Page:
Over the years, this church has been continually modernized in other ways. After the two churches unified in May of 1948, the original layout was changed and major renovations done as stipulated by the merger, to make it look like a new building. The Baby Boom required the construction of the Christian education wing and the addition/renovation of several classrooms in 1959. The condition of the sanctuary floor in 1976 forced more changes, including a sloped floor with steep steps in the front (eliminated more recently for safety and accessibility reasons), double side aisles with safety barriers and a balcony in the centre which blocked the south window. Side pews were faced in on sloping floors. In 1990, part of the original plaster of the ceiling fell down just before services were about to begin. Fortunately no one was hurt; but it did have to be replaced. In 2013 an elevator was added for more access, and a storeroom built to balance the church front. In keeping with an overall chief objective of a generally accessible place of worship, another set of renovations was begun in 2016. Halfway through, the floor was raised and levelled, chairs replaced pews to allow variable seating, the balcony was removed, and the chancel now has two fixed and retractable levels (replacing the steep steps) as well as a moveable organ console. Screens on either side of the chancel show electronically the order of service, or programmes, doing away with the need for paper. Throughout all of this, the church has been careful to keep all the stained glass windows, some going back to 1879.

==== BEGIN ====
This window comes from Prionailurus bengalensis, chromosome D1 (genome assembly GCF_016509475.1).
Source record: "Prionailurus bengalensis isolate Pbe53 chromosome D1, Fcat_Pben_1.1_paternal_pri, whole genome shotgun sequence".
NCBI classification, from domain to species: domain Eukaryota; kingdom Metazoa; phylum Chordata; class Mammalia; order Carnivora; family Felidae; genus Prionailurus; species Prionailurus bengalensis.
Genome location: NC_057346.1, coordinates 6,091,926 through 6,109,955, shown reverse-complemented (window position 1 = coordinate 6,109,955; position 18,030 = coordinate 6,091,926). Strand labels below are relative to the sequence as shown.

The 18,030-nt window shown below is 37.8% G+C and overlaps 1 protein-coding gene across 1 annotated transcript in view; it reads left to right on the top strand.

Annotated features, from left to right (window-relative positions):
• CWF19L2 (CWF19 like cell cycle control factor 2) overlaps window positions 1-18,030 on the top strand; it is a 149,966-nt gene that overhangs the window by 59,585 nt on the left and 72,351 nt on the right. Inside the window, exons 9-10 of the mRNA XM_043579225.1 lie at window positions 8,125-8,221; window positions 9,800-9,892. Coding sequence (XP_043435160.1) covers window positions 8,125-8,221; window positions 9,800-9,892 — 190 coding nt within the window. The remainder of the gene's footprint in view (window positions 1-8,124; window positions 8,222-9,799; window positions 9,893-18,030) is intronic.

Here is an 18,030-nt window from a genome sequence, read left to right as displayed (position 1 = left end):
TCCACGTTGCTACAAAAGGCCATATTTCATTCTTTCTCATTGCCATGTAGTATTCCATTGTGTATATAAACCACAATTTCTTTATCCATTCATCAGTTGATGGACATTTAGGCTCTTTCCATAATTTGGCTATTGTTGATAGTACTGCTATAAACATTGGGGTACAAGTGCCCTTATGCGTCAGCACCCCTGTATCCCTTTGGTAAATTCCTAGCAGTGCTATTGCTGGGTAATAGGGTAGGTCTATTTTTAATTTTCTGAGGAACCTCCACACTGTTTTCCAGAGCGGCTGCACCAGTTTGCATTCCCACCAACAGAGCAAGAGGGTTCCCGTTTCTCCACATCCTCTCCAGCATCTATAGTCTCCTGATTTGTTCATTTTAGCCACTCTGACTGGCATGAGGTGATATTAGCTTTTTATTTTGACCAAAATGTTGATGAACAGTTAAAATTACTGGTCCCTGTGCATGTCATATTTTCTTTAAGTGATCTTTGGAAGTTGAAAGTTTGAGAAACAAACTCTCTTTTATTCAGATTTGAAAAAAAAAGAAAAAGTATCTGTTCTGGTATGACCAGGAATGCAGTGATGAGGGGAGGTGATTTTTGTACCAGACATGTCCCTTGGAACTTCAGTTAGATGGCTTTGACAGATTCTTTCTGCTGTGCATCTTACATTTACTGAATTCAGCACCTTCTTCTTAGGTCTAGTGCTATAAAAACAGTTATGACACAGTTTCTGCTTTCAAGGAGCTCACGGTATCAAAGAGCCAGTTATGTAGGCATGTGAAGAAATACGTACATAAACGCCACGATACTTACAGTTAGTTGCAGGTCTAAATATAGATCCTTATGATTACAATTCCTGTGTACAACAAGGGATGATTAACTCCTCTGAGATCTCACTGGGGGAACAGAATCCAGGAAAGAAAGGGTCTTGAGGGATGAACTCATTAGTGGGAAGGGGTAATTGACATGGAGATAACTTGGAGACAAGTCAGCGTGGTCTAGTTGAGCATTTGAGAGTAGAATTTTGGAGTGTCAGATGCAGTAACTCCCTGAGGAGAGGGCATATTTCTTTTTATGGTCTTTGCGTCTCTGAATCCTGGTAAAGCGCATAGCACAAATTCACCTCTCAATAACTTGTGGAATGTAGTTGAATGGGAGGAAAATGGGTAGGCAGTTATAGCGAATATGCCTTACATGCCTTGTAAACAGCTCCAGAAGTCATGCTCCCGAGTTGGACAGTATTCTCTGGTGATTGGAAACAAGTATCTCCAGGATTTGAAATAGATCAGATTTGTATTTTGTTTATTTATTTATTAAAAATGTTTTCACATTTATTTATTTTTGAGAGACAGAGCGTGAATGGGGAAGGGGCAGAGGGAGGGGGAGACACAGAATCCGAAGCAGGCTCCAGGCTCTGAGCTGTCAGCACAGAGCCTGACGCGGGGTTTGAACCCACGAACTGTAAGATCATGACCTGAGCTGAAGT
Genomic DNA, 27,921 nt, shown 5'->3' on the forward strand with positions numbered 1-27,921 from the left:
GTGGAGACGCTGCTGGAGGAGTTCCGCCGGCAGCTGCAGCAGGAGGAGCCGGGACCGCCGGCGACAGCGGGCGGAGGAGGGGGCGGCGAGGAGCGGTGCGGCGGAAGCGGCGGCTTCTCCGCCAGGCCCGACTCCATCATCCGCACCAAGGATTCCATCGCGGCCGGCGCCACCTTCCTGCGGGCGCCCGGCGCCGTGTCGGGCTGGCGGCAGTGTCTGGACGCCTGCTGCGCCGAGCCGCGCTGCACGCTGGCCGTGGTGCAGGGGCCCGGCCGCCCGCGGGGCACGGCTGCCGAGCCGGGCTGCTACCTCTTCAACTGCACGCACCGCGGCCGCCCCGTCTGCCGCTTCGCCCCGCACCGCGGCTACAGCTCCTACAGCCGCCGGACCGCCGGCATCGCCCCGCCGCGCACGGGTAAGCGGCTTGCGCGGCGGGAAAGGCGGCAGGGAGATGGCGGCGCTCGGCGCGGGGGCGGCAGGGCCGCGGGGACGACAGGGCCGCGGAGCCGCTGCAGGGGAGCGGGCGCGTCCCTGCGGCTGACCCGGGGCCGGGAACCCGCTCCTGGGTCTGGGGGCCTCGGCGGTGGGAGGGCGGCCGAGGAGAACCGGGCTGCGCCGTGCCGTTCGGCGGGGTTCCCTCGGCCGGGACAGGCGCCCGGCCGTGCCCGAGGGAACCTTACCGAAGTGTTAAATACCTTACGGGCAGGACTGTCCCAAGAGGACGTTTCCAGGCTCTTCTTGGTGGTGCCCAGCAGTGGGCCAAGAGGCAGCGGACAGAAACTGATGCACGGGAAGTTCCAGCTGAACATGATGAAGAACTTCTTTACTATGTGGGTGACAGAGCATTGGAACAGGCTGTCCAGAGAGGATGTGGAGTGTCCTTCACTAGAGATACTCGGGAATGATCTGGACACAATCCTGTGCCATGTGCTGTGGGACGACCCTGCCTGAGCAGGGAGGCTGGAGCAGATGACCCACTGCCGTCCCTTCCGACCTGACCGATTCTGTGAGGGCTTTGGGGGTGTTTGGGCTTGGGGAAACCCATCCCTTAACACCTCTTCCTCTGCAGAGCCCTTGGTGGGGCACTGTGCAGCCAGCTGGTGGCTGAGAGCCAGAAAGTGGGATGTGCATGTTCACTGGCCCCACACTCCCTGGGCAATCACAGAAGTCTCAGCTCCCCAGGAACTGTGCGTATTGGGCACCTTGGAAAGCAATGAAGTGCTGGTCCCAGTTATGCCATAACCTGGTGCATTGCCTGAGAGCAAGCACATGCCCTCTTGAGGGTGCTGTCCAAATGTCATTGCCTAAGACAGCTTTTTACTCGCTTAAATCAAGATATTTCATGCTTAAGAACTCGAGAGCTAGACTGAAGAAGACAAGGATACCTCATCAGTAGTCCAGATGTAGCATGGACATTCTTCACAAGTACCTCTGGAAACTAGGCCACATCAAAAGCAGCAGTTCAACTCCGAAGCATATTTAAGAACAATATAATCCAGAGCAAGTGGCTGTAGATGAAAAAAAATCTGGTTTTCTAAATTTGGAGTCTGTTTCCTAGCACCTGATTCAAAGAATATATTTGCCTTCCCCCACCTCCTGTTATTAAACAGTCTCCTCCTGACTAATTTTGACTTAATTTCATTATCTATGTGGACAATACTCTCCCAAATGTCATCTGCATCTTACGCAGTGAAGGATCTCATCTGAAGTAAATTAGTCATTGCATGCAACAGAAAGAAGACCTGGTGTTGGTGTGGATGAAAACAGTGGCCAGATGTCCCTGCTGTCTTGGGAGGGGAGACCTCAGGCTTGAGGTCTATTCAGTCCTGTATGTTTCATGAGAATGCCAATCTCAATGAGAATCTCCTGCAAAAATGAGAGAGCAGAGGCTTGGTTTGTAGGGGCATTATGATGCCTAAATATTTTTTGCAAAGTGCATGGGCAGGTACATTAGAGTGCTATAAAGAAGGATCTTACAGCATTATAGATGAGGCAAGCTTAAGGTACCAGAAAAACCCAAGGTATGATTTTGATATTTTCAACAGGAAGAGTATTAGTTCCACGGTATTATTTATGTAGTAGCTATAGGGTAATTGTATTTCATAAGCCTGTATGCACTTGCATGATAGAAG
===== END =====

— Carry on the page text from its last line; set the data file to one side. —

Now a new capital campaign was begun at the end of March to raise a further $700,000 which is needed for ongoing projects. This is mainly to upgrade the kitchen to a modern, commercial standard, consistent with health department requirements. Plans also include two more accessible washrooms on the upper level with a large room behind the sanctuary for meetings, weddings, grieving families, and to be used as “green room” for performers to warm up and relax in.

Speaking of the green room, Westminster Church provides many services to the broader community, and not just church members. The auditorium rivals The Orangeville Town Hall Opera House for seating, so provides the venue for many concerts and performances. In all, about 120 events, meetings, music lessons, and concerts happen a month here. The new kitchen will permit nutrition programmes and the possibility for children and youth programming, besides regular community dinners. The church is all about outreach, and 120 families rely on its emergency food stock, besides a milk and formula program for mothers who need that assistance. A bi-weekly clothing sale of good used items is also held.

In short, the Westminster Church has morphed over its lifetime to be not only the centre of its own community, but a hub for the community at large!

Written by: Diana Janosik-Wronski

Author: Living Spaces